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South Slave Metis sign preliminary land deal
Agreement-in-principle reached between Northwest Territory Metis Nation, GNWT and feds over land and resource ownership

John McFadden
Northern News Services
Monday, August 10, 2015

After almost two decades of negotiations, a land and resources agreement-in-principle has been signed between the NWT Metis Nation, representing Metis in the South Slave region and the territorial and federal governments.

The deal was signed on July 31.

According to a news release from the Northwest Territory Metis Nation, the agreement-in-principle allows all three governments to move forward toward a final agreement on lands and resources.

Future talks will address self-government by the Metis Nation and ensure clarity over the ownership, use and management of land and resources among the Metis and all parties.

Garry Bailey, president of the Northwest Territory Metis Nation, stated that the signing of the agreement-in-principle is an important milestone and also demonstrates the federal and territorial governments' commitment to concluding a final agreement with the NWT Metis Nation.

"I am proud of the milestone we have achieved and it has been a long time coming as we have been in negotiations since 1996. It is a great day for the Indigenous Metis North of 60. We look forward to a final agreement, which will give us recognition of our rights to self-governance and land water and resource capital, and at the same time, define our comparable rights within the NWT."

Bailey added that the deal is an important step toward clarifying land and resource ownership and wildlife harvesting rights.

"Furthermore, it provides a solid foundation upon which our government can build upon equitable and fair government-to-government relationships with the federal and territorial governments," he stated.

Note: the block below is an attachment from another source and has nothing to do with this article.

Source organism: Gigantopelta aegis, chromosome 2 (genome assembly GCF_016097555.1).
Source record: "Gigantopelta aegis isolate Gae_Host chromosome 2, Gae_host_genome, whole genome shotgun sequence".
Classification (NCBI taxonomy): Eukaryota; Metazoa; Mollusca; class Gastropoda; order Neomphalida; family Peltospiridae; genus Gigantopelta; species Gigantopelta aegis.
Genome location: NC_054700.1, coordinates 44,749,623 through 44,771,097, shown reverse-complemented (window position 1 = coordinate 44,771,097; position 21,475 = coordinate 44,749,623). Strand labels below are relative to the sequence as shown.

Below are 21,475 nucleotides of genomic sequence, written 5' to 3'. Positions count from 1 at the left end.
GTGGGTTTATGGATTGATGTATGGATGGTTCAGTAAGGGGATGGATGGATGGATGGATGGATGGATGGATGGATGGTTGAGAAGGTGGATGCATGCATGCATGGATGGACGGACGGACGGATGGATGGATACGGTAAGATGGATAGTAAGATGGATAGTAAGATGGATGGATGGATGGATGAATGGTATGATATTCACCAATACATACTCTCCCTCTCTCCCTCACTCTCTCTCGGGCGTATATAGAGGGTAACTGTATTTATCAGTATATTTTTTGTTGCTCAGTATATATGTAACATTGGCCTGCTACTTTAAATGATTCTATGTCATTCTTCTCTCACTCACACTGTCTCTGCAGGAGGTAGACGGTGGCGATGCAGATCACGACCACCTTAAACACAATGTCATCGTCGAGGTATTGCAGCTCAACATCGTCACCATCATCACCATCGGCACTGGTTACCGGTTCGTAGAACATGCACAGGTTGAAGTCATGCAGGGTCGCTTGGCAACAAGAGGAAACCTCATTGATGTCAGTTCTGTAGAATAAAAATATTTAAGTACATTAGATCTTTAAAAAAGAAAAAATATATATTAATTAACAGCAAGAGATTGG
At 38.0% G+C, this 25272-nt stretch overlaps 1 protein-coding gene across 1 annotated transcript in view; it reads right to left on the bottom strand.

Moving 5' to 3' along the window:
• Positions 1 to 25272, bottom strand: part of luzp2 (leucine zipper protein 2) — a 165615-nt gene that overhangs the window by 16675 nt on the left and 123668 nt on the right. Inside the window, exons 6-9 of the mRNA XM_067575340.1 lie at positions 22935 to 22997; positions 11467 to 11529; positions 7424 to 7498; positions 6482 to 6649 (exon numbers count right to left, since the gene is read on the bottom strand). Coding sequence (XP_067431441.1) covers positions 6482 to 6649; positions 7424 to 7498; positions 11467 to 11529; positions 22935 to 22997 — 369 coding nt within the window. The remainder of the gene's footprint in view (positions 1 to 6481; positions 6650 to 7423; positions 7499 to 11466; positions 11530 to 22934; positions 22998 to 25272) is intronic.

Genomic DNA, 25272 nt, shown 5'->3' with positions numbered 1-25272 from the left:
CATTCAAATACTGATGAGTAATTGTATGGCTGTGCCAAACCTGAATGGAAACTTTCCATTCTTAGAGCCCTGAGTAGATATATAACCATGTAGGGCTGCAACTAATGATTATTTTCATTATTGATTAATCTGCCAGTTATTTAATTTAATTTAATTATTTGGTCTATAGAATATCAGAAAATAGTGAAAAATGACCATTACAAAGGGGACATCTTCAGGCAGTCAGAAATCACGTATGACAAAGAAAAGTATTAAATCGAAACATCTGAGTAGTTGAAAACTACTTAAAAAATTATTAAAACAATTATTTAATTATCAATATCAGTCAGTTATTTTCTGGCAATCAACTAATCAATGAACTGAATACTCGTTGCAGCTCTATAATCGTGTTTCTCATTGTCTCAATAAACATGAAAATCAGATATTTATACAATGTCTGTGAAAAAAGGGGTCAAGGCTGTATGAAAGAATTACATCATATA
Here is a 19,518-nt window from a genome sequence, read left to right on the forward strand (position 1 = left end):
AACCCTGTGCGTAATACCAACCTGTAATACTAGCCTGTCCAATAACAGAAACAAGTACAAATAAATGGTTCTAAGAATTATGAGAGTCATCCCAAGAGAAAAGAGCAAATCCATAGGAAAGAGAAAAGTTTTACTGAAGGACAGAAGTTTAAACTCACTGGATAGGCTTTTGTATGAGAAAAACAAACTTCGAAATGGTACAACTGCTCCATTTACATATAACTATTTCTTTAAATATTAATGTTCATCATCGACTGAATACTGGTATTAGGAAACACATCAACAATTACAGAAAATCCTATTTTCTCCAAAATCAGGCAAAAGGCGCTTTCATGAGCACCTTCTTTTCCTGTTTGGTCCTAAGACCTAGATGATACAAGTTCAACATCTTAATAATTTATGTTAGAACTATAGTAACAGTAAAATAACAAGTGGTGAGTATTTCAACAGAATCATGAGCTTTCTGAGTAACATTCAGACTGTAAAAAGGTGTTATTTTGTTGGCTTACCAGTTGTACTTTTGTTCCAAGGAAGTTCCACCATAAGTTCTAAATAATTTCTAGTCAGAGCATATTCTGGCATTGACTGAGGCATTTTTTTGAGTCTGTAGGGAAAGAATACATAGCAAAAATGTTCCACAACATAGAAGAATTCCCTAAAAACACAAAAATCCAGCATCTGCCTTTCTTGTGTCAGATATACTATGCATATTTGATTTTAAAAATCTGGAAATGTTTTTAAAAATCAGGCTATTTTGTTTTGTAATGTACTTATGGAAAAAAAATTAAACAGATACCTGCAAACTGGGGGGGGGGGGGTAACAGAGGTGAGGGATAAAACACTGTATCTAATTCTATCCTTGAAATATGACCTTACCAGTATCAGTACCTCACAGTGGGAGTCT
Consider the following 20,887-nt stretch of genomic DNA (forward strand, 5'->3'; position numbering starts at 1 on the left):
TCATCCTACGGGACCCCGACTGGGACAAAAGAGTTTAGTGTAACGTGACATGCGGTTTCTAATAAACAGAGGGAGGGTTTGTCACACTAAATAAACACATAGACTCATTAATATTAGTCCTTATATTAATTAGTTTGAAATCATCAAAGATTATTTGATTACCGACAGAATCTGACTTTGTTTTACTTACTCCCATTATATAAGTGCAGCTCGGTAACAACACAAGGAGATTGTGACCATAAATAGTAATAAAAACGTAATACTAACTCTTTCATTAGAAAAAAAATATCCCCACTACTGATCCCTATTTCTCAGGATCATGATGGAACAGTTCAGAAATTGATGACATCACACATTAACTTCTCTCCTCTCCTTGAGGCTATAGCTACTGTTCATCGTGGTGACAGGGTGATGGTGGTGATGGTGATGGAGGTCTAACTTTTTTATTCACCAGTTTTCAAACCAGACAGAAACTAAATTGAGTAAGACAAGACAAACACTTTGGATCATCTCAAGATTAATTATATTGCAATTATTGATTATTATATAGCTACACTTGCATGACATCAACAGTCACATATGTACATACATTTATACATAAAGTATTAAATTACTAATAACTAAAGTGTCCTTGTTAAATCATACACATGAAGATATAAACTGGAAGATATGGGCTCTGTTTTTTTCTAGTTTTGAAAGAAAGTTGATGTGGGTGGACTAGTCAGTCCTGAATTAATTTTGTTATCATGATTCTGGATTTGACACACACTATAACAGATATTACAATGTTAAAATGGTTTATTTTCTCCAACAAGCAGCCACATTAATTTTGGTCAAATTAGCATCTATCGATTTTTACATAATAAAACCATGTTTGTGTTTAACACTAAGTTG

"The Northwest Territory Metis Nation is committed to achieving a final agreement in a timely manner for the interests of indigenous Metis of the NWT and future generations."

Premier Bob McLeod, who is also Minister of Aboriginal Affairs and Intergovernmental Relations, stated that the new deal

is an important step in clarifying land and resource ownership and wildlife harvesting rights form the South Slave Metis.

"The Government of the NWT is committed to working with Northwest Territory Metis Nation and Canada to conclude a final agreement that balances the interests of all parties, protects Metis culture and promotes a more stable, positive climate for investment and development," the premier stated.

Bernard Valcourt, federal Minister of Aboriginal Affairs and Northern Development agrees with McLeod that the agreement-in-principle is a step towards the Metis achieving economic growth and investment opportunities.

"It serves as a clear indication of what can be achieved when partners work together to find an agreement that is mutually acceptable for all the parties," he stated.

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Anatomy of the Metis AIP

The agreement-in-principle (AIP) deals with various matters including harvesting of wildlife, fish, trees and plants, national parks, protected areas, subsurface resources, mineral royalty sharing and economic measures

Under a final agreement, the NWT Metis Nation would receive $69.4 million and 25,194 square kilometres of land

When a final agreement is reached, the members of the NWT Metis Nation will vote on the agreement prior to it being approved by the GNWT and the Government of Canada

Consultations with aboriginal groups were carried out prior to concluding the AIP and will continue as part of the final agreement negotiations

Since 2006, Canada and its negotiation partners have signed six comprehensive land claims (modern treaties) agreements in the NWT, B.C., Manitoba and Quebec. Of the six signed comprehensive land claim agreements, four include provisions related to self government. In the past 18 months, three agreements-in-principle and one final agreement have been signed in the NWT

Source: Aboriginal Affairs and Northern Development Canada

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